7 Courses of Beef - Pagolac - Westminster - Review w/ PHOTOS
A Summary of Seven Courses of Beef at Pagolac. $13.99 per person.
The first course was called Bo Nhung Dam and was similar to fondue or shabu-shabu. But instead of steeping the meat in plain old hot water, the thinly sliced tenderloin is swished around a simmering vinegared broth in a metal bowl. The acidic brew cooked the meat in seconds and added a noticeable zing. The tart and tender flaps were then to be wrapped up with more herbs and rice paper before consumption.
The stubby meat stogies dubbed Bo La Lot packed a wallop of flavor, of beef and of spice. The la lot wrapper had peppery overtones, and felt like a cross between grape-leaf and nori on the palate.
Paired with it was Bo Sate, rolled pieces of grilled tenderloin with a slender sliver of ginger hidden in its center. Supremely tender since it was essentially nothing but filet mignon, it ate like a steak, but with no cutting utensils involved.
Bo Cha Dum were steamed spheres of ground beef, packed with mushrooms, peas, and bean thread noodle. Crumbly soft and pleasantly fatty, I placed it on top of a shrimp chip before I ate it, and ooh-and-ahh'd when I felt the contrasting textures dancing in my mouth. The crackling crunch of the chip led the tango while the moistness of the meat followed in a perfect lockstep all the way down the gullet.
On the same plate as the Bo Cha Dum, was the Bo Nuong Mo Chai, round balls of ground beef sausage seasoned with a touch of five-spice. Wrapped in caul fat, the bundles self-basted during broiling. The result was a scrumptious and smoky beef nugget which needed no additional accoutrements. These were the best meatballs, Swedish or otherwise, that I've ever tasted.
The second to the last course, was a salad. Not just a salad, of course, but a beef salad named Bo Bit Tet. More slices of cooked tenderloin, this time sluiced with Italian dressing, adorned a bed of butter lettuce. The pointedly tart vinaigrette worked to balance the richness and the cool lettuce leaves refreshed the palate even further.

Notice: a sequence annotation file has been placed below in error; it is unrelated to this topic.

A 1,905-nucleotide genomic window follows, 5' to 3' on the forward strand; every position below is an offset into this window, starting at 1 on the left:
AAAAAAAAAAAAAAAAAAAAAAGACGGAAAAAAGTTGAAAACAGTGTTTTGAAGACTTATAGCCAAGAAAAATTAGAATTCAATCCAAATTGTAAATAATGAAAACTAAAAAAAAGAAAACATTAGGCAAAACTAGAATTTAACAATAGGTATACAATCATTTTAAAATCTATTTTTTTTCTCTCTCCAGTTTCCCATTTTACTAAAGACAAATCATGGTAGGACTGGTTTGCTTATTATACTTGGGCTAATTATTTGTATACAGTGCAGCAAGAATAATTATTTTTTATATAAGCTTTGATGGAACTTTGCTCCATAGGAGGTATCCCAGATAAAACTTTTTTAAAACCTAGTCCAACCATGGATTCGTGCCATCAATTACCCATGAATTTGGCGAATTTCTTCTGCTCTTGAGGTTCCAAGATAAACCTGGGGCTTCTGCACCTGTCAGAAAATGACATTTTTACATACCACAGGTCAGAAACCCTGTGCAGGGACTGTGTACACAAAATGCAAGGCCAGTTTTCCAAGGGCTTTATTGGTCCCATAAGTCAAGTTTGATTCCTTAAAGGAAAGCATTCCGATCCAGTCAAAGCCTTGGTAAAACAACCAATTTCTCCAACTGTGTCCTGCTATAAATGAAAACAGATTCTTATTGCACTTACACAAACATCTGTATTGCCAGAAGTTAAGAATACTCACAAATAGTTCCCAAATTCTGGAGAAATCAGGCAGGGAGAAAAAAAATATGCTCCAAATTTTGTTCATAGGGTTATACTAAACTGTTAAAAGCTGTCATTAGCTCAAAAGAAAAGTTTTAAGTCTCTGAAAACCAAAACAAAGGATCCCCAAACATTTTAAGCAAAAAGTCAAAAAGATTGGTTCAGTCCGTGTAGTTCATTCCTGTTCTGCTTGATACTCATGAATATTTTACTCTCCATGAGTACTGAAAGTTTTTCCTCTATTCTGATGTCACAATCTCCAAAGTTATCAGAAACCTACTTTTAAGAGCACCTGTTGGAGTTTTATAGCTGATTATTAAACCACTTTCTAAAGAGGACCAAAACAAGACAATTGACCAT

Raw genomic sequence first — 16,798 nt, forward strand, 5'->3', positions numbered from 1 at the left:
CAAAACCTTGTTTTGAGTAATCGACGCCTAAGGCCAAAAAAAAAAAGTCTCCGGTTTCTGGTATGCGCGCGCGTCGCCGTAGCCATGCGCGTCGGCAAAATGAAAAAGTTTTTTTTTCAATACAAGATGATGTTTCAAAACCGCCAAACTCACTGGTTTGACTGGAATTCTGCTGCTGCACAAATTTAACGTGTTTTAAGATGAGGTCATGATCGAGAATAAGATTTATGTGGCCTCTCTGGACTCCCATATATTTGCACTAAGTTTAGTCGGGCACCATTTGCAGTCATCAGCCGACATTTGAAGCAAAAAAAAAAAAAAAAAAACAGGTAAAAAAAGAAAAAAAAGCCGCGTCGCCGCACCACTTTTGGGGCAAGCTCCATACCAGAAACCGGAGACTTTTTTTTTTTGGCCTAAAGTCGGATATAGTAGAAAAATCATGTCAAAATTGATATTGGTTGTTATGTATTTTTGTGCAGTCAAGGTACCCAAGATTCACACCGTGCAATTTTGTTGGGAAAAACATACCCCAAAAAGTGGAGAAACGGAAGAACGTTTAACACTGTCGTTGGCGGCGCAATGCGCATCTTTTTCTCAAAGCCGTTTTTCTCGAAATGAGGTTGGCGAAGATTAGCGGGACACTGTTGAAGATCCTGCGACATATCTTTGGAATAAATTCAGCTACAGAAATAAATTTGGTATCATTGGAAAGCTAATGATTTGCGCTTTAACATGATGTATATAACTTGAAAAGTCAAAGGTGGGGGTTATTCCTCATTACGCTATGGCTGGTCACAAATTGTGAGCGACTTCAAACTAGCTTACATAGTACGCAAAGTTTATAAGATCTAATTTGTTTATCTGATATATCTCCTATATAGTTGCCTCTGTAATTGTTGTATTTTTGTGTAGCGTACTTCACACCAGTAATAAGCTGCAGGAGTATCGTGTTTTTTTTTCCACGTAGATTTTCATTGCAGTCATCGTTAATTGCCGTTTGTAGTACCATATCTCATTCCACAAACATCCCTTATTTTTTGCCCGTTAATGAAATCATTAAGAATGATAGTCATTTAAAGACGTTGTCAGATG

Last but not least was the Chao Bo, a clear soup with cooked rice, minced beef, green onion, ginger, and most inexplicable of all, itty bitty pieces of star pasta -- the very same kind you'd find in a can of Campbell's Chicken and Stars. Regardless of the oddity, the soup came perfectly timed as a reprieve from an impending beef overdose. It was the equivalent of downshifting to first gear before rolling to a stop.
14580 Brookhurst St
Westminster, CA 92683
FOR THE PHOTOS CLICK BELOW:
Hi Elmo... Great review/photos! I couldn't help but notice (from the photos) that Pagolac's presentation of Bo 7 Mon looks so much more aesthetically appealing than my usual Valley standby, Pho So 1. Now, I order the 7 courses at Pho So 1 almost every time I dine there, which is to say that I dig the grub! However, now comparing what you had at Pagolac with Pho So 1, I see that there is certainly room for 'upgrade' to the traditional beef fest. Pagolac's version looks just so much more, well, garnished and attractively presented. Also, it sounds as if the courses descended upon you in some semblance of linear progression, whereas at Pho So 1, the 7 courses all arrive within perhaps 5 minute timespan. I never knew that one could experience all that beef, veggies, herbs, and soup as actual *courses* or that the soup was a last course. Will have to broaden my horizens and look for elevated standards. Thanks for showing us how/where the bar is raised! **Addendum: just took a gander at the last photo, and now recognize the chaotic carnage of the spent meal, whcih looks much more familiar to my experience :-).
The pacing was good at Pagolac, but a few of the dishes, like the small, ready made ones did come out at the same time. It's nice that they wait until you're almost done before they bring out the salad and the soup though...so that it's still hot.
We demolished that meal. It was definitely not a refined dining experience, since there's a lot going on, but was it ever good!